The Cheney-Goode Memorial is one of Chicago’s few early monuments dedicated to women who played a significant role in the city’s history. It honors two accomplished women who lived on the city’s South Side, Flora S. Cheney and Katherine H. Goode. A large number of donors contributed to this memorial limestone bench and sundial.
Flora Sylvester Cheney (1872–1929) was a political activist, reformer, and legislator. She served as campaign manager for her husband Henry W. Cheney’s first successful run for alderman. Cheney helped secure voting rights for women and became president of the Illinois League of Women Voters as well as the first president of the Cook County Council of Leagues of Women Voters. Just as she did for her husband in his campaign, Cheney helped longtime friend Katherine Hancock Goode (1872–1928) in a successful bid to represent the fifth senatorial district in the Illinois State Legislature. After Goode’s death, Cheney was elected in November 1928 to take over her friend’s seat in the Illinois Legislature. Cheney died in office the following year.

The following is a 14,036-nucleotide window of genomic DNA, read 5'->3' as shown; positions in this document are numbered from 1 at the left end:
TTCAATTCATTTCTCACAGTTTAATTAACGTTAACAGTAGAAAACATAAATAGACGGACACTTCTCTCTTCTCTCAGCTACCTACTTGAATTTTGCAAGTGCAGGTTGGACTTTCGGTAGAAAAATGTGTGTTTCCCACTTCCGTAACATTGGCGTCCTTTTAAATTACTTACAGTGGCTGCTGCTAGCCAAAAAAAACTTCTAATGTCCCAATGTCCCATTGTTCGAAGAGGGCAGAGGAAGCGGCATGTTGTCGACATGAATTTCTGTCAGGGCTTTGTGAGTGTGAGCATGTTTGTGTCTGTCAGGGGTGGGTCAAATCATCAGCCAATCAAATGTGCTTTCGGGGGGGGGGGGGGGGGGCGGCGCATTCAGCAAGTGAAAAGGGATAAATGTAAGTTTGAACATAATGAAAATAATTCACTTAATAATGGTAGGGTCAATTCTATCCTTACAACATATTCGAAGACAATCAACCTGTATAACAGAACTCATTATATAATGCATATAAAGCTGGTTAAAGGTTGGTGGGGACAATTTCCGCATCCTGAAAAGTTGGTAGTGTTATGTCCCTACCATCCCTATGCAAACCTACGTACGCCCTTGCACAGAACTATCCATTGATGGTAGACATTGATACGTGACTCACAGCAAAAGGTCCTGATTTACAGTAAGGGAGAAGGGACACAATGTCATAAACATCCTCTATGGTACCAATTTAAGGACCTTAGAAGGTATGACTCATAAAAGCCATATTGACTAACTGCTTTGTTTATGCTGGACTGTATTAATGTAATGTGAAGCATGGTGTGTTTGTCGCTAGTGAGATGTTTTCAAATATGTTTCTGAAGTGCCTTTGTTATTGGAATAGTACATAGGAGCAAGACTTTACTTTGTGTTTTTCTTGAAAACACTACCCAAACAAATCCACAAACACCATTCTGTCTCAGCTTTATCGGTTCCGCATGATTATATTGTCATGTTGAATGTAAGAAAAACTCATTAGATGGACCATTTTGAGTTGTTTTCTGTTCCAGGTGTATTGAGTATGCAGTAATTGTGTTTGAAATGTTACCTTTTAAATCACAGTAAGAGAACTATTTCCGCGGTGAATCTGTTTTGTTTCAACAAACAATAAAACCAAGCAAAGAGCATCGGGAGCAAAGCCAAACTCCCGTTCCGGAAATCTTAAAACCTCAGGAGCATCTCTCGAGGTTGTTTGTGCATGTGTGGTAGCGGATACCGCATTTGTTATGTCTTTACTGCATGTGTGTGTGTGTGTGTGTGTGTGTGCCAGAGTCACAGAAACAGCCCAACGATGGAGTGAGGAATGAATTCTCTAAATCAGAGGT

In honor to these pioneering women, the Cheney-Goode Memorial was dedicated in 1932. Its original inscription described the two as “leaders who devoted their lives to the civic betterment of their neighborhood, city and state.” Unfortunately, the bench and sundial were vandalized almost immediately after the dedication. Problems with graffiti have continued over the years. Due to the persistence of graffiti, the entire stone structure was painted dark gray several years ago.